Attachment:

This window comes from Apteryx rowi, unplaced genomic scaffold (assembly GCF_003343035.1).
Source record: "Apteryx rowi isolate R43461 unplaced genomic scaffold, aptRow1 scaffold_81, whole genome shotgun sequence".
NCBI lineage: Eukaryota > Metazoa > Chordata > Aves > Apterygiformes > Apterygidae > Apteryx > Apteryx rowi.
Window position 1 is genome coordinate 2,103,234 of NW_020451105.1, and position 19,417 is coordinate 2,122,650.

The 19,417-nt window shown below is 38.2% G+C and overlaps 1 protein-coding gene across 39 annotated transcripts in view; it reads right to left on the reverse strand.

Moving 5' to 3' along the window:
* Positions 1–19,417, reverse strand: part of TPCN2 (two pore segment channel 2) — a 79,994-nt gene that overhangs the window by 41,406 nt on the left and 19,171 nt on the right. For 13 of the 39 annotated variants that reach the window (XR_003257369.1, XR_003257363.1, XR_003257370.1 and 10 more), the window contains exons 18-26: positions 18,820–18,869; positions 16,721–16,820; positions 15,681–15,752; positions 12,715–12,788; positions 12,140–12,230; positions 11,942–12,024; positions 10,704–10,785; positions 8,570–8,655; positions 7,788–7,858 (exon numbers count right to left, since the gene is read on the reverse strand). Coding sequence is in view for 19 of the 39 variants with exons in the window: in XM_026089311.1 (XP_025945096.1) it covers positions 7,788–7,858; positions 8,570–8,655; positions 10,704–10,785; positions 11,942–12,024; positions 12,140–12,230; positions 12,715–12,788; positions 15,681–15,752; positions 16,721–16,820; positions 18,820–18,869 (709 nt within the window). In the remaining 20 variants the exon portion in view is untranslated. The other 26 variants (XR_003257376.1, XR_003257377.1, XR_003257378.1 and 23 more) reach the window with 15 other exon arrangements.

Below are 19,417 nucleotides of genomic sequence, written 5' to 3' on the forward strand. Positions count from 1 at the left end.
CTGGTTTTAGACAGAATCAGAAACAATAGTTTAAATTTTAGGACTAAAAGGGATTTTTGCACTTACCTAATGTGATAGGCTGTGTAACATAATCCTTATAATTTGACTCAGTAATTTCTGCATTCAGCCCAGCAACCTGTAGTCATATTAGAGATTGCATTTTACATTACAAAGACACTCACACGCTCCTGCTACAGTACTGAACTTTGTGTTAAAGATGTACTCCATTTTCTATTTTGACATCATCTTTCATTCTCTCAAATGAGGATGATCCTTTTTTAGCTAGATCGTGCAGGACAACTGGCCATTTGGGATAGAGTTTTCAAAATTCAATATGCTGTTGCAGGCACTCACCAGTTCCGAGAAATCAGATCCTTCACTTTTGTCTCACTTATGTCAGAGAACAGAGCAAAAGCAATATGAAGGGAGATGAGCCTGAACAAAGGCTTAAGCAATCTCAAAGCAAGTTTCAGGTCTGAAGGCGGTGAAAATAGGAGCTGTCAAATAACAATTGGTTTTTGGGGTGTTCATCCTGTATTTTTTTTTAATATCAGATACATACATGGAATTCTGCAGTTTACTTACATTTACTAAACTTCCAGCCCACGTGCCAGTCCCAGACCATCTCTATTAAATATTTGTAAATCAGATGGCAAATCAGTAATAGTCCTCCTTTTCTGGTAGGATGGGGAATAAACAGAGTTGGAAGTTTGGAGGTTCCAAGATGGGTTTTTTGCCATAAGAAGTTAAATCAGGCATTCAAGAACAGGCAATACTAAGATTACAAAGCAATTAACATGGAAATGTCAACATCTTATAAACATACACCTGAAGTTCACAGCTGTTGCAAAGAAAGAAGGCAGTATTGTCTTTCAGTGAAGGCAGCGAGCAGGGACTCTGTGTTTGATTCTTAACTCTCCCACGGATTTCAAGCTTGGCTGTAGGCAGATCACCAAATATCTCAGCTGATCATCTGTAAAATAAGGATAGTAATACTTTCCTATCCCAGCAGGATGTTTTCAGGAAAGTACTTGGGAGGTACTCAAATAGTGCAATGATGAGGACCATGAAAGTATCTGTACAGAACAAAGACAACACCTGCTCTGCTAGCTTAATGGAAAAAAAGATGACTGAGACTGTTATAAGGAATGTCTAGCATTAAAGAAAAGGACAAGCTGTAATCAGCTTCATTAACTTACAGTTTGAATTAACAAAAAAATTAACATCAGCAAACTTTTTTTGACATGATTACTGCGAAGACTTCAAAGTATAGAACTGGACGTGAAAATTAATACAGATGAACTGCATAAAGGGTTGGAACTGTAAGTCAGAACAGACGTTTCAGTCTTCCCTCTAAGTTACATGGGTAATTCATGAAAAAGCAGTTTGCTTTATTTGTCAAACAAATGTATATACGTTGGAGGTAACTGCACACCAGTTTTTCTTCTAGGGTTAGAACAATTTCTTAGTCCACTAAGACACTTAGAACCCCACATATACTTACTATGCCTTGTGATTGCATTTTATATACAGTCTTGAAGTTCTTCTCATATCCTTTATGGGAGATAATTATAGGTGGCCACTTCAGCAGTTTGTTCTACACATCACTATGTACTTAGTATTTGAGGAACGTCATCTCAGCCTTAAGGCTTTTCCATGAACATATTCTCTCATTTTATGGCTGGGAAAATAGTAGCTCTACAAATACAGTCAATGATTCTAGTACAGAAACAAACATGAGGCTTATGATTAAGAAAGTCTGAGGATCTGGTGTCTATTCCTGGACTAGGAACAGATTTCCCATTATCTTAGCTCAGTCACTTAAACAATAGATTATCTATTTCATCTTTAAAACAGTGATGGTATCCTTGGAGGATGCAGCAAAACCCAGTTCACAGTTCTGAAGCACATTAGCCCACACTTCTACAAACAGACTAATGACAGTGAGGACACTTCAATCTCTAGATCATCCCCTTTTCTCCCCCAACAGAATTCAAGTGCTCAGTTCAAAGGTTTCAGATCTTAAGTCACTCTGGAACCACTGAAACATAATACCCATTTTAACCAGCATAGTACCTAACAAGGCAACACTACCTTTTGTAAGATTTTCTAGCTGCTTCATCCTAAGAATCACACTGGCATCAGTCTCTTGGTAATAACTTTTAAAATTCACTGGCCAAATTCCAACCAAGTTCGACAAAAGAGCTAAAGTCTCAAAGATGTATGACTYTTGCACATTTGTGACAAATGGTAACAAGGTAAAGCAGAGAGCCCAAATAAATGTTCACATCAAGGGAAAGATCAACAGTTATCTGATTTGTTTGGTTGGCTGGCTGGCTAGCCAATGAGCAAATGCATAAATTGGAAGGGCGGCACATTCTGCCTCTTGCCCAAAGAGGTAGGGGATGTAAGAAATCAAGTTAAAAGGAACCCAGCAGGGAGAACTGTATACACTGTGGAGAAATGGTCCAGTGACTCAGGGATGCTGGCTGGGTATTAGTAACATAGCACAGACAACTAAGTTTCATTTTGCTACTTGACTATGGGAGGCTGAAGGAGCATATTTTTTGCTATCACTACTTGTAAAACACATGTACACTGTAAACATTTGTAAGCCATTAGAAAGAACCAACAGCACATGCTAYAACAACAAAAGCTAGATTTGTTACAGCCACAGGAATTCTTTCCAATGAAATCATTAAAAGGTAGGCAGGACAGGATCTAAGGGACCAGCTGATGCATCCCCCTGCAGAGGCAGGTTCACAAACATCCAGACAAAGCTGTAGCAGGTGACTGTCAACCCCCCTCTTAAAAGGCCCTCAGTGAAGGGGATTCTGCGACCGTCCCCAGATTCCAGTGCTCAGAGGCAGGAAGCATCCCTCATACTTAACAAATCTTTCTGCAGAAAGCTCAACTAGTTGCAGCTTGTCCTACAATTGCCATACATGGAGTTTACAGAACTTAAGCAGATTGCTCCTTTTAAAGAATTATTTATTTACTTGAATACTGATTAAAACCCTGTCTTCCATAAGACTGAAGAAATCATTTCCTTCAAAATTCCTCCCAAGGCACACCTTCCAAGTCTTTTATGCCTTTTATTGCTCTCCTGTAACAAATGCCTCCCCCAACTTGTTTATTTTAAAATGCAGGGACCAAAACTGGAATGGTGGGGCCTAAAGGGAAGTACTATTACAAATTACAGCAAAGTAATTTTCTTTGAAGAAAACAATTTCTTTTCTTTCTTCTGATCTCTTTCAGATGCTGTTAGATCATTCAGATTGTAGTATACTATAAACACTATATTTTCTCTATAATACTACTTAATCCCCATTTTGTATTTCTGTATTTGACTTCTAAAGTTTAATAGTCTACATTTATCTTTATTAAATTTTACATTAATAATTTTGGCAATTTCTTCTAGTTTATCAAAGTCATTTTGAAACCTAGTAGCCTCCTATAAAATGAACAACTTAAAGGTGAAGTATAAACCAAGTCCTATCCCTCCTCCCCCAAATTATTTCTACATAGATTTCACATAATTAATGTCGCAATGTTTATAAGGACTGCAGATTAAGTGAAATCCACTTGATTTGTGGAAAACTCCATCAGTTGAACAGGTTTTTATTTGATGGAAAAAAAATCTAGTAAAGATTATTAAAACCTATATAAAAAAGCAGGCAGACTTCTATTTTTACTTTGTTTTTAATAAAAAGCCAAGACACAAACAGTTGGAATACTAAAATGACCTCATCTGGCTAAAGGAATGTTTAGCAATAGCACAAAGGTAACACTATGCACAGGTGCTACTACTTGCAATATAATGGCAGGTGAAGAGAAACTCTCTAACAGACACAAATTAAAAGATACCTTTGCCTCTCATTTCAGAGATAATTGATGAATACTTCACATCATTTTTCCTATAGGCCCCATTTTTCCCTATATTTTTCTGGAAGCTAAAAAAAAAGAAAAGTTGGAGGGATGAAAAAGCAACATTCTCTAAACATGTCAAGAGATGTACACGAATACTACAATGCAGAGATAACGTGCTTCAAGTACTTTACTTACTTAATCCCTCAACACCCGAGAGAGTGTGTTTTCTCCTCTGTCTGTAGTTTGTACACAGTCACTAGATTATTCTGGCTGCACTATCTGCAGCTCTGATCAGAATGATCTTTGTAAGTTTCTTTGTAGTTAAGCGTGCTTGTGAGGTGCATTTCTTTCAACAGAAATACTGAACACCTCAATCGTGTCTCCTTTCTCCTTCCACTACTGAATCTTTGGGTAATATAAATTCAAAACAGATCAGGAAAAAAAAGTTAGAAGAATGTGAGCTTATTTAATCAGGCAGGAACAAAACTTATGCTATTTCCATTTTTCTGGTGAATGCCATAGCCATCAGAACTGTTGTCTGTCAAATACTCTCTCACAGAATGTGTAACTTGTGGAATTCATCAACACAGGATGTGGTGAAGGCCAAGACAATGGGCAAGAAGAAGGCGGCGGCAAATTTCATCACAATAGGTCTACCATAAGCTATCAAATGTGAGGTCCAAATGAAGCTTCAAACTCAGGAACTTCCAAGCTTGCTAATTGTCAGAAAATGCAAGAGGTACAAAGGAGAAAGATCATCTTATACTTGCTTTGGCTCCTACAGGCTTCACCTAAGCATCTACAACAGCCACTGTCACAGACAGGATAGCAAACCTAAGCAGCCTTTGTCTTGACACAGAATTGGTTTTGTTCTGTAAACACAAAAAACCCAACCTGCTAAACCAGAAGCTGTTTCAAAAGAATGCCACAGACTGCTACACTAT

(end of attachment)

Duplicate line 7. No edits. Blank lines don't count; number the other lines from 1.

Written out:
* Positions 1–19,417, reverse strand: part of TPCN2 (two pore segment channel 2) — a 79,994-nt gene that overhangs the window by 41,406 nt on the left and 19,171 nt on the right. For 13 of the 39 annotated variants that reach the window (XR_003257369.1, XR_003257363.1, XR_003257370.1 and 10 more), the window contains exons 18-26: positions 18,820–18,869; positions 16,721–16,820; positions 15,681–15,752; positions 12,715–12,788; positions 12,140–12,230; positions 11,942–12,024; positions 10,704–10,785; positions 8,570–8,655; positions 7,788–7,858 (exon numbers count right to left, since the gene is read on the reverse strand). Coding sequence is in view for 19 of the 39 variants with exons in the window: in XM_026089311.1 (XP_025945096.1) it covers positions 7,788–7,858; positions 8,570–8,655; positions 10,704–10,785; positions 11,942–12,024; positions 12,140–12,230; positions 12,715–12,788; positions 15,681–15,752; positions 16,721–16,820; positions 18,820–18,869 (709 nt within the window). In the remaining 20 variants the exon portion in view is untranslated. The other 26 variants (XR_003257376.1, XR_003257377.1, XR_003257378.1 and 23 more) reach the window with 15 other exon arrangements.